The Economic Impact of Brexit

In June of 2016, nearly 47 million UK citizens voted in a nationwide referendum to leave the European Union. With a 52% majority vote, the UK opted to be the first Member to leave the world’s largest and only political and economic union, and subsequently restore sovereignty. Prime Minister David Cameron, resigned shortly thereafter.

The decision rattled political leaders, economists, trade experts, and the public worldwide—including those in the UK who voted to stay.

The EU is comprised of 28 countries, including the UK, 19 of which have adopted the euro as their official currency. While there is marked heterogeneity across members in terms of their economic power and size, all countries stand to gain through access to this single market and customs unions. Membership in the Union is founded on four freedoms, which are the free movement of people, capital, goods, and services.

The UK’s decision to leave the EU—known as Brexit—was almost inevitable. Indeed, Brexit marks the end of a tumultuous 40-year marriage between the UK and the EU. With tensions spanning nearly 70 years, starting in 1951 when France, West Germany, Belgium, Italy, Luxembourg, and the Netherlands, known as the “inner 6” signed the treaty of Paris that subsequently established the European Coal and Steel Community (ECSC).

The treaty was intended to promote diplomacy and economic stability throughout western Europe following the second world war. The idea was that the establishment of shared economic interests would preclude warfare among members. Britain was notably left out of this agreement.

Later in 1957, the inner 6 signed the Treaties of Rome, which established the European Economic Community (EEC) and European Atomic Energy Community (Euratom). In 1967 these agreements became collectively known as the European Communities (EC).

Britain tried to join the EEC in 1963, but its attempt was vetoed by French President, Charles de Gaulle. It wasn’t until ten years later that Britain successfully joined the Union in 1973.

Given the UK’s long and tempestuous history with the EU, it’s no surprise that the Brexit negotiations have taken on a similar form. March 29, 2019 has been burned in the brains of all those involved as the day Britain permanently leaves the Union. But before that can happen, delegates on both sides have to reach agreement on a number of major issues across areas like immigration, trade, and security, with every concession is likely to produce clear winners and losers.

Mel Cappe is Professor and Undergraduate Program Coordinator at the University of Toronto’s School of Public Policy and Governance. He is an Officer of the Order of Canada, and has held a number of senior roles in the Canadian federal government, including Clerk of the Privy Council, Secretary to the Cabinet and Head of the Public Service in Ottawa. Most recently Mel served as Canada’s High Commissioner to the United Kingdom. He studied economics at the University of Toronto and Western University, and received honourary doctorates from both. Mel is a sought-after speaker and makes regular appearances on various news outlets and talk shows discussing matters of trade, politics, and Brexit. [Interview at 4.50]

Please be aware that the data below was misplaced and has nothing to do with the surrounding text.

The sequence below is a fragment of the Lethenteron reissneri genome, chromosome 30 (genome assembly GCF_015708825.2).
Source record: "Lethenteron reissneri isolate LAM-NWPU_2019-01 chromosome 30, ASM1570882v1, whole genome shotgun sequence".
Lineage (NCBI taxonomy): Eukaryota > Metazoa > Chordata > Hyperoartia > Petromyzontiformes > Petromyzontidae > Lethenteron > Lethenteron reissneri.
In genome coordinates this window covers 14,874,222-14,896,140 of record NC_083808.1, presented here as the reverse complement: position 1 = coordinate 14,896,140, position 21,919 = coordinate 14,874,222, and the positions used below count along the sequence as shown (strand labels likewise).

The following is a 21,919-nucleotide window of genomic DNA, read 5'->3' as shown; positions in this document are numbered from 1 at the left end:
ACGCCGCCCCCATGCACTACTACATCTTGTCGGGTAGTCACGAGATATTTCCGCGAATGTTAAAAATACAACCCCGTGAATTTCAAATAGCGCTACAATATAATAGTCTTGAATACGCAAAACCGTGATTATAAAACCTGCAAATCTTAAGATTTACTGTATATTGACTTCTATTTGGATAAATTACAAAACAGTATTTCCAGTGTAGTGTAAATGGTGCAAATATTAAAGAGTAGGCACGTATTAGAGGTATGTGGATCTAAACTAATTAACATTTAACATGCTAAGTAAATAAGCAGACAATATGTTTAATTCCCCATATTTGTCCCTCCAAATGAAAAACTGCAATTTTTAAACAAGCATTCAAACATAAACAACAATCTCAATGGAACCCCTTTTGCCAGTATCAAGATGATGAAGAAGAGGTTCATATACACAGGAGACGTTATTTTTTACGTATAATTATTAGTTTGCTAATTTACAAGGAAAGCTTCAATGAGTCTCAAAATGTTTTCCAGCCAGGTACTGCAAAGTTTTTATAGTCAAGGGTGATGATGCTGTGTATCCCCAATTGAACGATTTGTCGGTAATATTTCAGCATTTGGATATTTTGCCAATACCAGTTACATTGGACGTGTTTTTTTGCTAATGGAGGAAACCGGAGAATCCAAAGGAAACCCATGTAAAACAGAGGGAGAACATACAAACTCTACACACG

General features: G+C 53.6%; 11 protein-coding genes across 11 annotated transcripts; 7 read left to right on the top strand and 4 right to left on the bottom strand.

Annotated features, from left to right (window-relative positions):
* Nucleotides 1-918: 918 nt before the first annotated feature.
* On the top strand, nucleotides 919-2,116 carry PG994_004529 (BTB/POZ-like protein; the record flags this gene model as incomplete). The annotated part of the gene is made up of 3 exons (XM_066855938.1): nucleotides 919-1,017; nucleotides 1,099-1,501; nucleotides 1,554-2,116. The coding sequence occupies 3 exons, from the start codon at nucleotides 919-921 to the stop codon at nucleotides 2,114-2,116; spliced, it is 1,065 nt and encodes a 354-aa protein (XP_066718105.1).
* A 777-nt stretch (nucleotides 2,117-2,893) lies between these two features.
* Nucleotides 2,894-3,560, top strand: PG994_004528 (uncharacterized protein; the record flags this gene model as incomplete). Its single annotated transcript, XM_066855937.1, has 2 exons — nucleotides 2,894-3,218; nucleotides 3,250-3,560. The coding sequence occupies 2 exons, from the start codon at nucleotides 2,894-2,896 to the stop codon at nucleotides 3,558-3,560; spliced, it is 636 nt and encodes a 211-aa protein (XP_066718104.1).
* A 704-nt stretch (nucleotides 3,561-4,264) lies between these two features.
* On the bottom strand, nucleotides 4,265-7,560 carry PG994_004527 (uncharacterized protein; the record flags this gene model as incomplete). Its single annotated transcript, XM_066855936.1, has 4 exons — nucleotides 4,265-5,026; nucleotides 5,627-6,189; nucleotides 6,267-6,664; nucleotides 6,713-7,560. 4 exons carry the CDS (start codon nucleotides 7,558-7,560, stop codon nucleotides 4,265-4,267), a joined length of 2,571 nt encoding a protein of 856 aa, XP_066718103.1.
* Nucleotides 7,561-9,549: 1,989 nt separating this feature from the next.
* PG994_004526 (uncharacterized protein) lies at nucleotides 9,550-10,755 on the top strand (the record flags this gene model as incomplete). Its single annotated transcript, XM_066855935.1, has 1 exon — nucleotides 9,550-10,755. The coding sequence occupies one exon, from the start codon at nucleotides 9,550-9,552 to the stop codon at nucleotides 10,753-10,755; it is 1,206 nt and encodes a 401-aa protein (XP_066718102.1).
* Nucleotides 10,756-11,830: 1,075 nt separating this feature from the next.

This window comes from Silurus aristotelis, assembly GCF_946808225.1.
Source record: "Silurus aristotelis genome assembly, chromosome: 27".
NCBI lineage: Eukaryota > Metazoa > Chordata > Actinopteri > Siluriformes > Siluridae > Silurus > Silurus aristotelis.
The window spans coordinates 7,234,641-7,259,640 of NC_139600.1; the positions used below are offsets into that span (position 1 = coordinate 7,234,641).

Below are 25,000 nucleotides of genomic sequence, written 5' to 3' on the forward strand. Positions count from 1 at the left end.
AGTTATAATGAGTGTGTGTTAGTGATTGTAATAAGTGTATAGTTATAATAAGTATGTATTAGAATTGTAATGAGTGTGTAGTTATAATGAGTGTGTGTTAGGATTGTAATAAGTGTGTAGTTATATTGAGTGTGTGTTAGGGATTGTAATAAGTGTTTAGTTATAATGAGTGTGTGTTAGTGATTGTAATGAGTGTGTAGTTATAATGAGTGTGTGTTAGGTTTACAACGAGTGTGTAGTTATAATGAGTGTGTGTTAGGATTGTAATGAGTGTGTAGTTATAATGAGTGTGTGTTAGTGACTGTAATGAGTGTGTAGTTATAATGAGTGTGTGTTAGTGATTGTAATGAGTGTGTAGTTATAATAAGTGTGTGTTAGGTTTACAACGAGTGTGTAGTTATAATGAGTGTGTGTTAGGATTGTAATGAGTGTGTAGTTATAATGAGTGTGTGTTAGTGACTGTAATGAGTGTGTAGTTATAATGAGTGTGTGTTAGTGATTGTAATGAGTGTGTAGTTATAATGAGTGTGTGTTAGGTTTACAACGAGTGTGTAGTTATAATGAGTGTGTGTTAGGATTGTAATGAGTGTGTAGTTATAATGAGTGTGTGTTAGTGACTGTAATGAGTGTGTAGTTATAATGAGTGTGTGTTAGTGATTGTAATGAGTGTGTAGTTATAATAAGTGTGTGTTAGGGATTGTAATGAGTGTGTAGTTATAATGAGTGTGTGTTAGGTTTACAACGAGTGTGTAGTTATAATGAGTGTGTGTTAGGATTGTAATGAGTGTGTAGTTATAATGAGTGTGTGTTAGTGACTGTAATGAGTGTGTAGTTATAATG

Chad Bown is a Senior Fellow at the Peterson Institute for International Economics in Washington. He previously served as senior economist in the White House on the Council of Economic Advisers and most recently, as a lead economist at the World Bank. He was a professor of economics at Brandeis University for 12 years, and he has also spent a year at the World Trade Organization (WTO) in Geneva. Chad also co-hosts Trade Talks with Soumaya Keynes, a weekly podcast on the economics of international trade policy. You can subscribe on iTunes or most anywhere podcasts are found. [Interview at 13.43]

Peter Morrow is Associate Professor of Economics at the University of Toronto, with a Courtesy Appointment at the Munk School of Global Affairs. Previously, he served as a Visiting Professor at UC Berkeley and Senior Research Associate at the Federal Reserve Bank of Boston. Peter completed his PhD in Economics at the University of Michigan. [Interview at 35.52]

Peter is also an Editorial Advisor and Data Editor for the Canadian Journal of Economics, and a referee for many leading economics journals. He teaches courses in international trade theory and microeconomics at the undergraduate, graduate, and PhD level. His research interests include international trade, applied microeconomics, and development. Peter is an active member of the academic community and has presented his research across the world, including in cities like Paris, Barcelona, and Kyoto. [Interview at 35.58]



Julia Chan, Host, Senior Producer, Technical Producer
Nuri Kim, Host
Ian T. D. Thomson, Executive Producer, Technical Producer

Music Credits
Not Dead 
by Fine Times
Should I Stay or Should I Go 
by The Clash
Children Play Well Together by Caribou
Calculation Theme 
by Metric
Life on Mars? by David Bowie
Should I Stay or Should I Go 
by Air


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